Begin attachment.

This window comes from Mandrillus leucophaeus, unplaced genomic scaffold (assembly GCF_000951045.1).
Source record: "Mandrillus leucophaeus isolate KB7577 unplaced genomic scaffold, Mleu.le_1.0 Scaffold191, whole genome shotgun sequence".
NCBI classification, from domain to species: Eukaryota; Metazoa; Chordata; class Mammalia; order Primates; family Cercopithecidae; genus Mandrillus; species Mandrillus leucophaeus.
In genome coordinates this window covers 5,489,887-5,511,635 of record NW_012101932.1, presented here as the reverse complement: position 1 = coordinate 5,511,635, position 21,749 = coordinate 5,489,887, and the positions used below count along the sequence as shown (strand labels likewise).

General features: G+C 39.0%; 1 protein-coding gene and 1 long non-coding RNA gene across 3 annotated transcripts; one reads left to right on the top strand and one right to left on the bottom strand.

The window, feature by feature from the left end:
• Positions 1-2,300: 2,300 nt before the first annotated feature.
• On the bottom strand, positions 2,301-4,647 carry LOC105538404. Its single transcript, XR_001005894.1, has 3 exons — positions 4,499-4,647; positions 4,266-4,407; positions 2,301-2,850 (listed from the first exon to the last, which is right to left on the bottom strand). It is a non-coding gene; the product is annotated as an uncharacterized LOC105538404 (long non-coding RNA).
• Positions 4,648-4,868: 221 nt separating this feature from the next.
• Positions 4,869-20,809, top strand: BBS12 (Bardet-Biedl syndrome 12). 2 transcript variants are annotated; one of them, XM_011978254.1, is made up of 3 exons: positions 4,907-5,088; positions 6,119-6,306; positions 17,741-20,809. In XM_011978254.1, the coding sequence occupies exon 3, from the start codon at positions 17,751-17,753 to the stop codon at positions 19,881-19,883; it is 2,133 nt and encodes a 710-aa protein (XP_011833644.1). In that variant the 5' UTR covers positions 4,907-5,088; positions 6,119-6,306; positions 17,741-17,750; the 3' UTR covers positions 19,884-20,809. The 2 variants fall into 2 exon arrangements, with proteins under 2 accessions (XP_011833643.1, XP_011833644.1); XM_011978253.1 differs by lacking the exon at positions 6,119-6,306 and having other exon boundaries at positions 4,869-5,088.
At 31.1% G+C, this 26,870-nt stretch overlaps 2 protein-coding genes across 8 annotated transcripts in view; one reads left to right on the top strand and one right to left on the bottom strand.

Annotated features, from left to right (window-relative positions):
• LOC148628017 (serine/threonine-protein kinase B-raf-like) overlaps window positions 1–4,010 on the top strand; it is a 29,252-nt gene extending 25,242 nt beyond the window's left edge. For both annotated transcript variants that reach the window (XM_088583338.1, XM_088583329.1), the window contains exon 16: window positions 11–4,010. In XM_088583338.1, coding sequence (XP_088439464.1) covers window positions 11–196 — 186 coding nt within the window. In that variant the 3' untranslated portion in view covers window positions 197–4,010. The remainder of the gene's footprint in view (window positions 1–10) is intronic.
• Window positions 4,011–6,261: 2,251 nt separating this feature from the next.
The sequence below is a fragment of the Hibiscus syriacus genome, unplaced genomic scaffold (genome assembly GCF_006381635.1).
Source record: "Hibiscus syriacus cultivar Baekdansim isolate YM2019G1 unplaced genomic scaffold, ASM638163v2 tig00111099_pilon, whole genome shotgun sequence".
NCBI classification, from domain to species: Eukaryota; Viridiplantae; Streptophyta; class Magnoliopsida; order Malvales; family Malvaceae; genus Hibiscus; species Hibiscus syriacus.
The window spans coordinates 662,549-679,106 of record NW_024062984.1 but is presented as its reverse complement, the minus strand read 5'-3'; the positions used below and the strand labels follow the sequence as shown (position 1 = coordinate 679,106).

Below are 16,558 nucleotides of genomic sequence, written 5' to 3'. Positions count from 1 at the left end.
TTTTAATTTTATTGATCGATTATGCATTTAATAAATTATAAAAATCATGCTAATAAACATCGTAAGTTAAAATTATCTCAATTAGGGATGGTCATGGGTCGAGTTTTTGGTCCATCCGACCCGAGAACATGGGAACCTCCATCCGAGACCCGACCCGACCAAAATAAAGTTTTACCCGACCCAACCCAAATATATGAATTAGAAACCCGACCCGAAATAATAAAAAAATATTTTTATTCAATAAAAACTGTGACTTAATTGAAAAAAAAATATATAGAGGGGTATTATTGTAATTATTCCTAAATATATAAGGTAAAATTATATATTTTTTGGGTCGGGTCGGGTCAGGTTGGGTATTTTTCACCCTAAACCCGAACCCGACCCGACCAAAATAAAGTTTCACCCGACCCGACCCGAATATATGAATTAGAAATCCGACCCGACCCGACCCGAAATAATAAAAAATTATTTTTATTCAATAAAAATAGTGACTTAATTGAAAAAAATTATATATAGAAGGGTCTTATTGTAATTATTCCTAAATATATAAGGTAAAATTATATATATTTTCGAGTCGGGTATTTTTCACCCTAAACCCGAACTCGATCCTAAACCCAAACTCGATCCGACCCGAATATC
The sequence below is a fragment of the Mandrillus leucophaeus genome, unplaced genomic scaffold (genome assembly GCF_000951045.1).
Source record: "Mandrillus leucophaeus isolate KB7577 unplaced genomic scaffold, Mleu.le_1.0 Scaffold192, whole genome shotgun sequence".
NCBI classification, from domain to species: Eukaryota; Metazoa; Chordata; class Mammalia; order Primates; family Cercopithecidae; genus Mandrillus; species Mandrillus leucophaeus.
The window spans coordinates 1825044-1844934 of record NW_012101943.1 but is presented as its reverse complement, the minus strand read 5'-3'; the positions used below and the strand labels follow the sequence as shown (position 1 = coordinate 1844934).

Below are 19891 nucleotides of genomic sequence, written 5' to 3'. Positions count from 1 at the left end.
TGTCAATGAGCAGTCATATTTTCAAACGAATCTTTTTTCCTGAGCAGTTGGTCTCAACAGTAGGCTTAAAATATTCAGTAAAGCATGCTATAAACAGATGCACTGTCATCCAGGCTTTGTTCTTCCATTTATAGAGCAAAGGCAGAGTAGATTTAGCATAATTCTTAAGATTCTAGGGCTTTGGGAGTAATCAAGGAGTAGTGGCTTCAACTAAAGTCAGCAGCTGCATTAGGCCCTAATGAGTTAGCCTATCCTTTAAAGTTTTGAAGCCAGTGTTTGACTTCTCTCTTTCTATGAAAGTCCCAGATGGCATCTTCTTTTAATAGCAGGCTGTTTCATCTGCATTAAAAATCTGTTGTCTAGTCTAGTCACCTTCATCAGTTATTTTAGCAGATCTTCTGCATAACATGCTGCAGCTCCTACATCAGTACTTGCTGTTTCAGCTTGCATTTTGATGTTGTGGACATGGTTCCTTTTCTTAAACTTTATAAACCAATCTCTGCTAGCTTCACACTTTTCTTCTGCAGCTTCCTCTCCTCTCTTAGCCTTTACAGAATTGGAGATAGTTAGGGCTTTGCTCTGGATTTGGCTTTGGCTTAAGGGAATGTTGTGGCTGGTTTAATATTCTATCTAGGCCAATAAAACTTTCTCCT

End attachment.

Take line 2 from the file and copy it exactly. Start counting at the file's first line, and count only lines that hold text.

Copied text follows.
Source record: "Mandrillus leucophaeus isolate KB7577 unplaced genomic scaffold, Mleu.le_1.0 Scaffold191, whole genome shotgun sequence".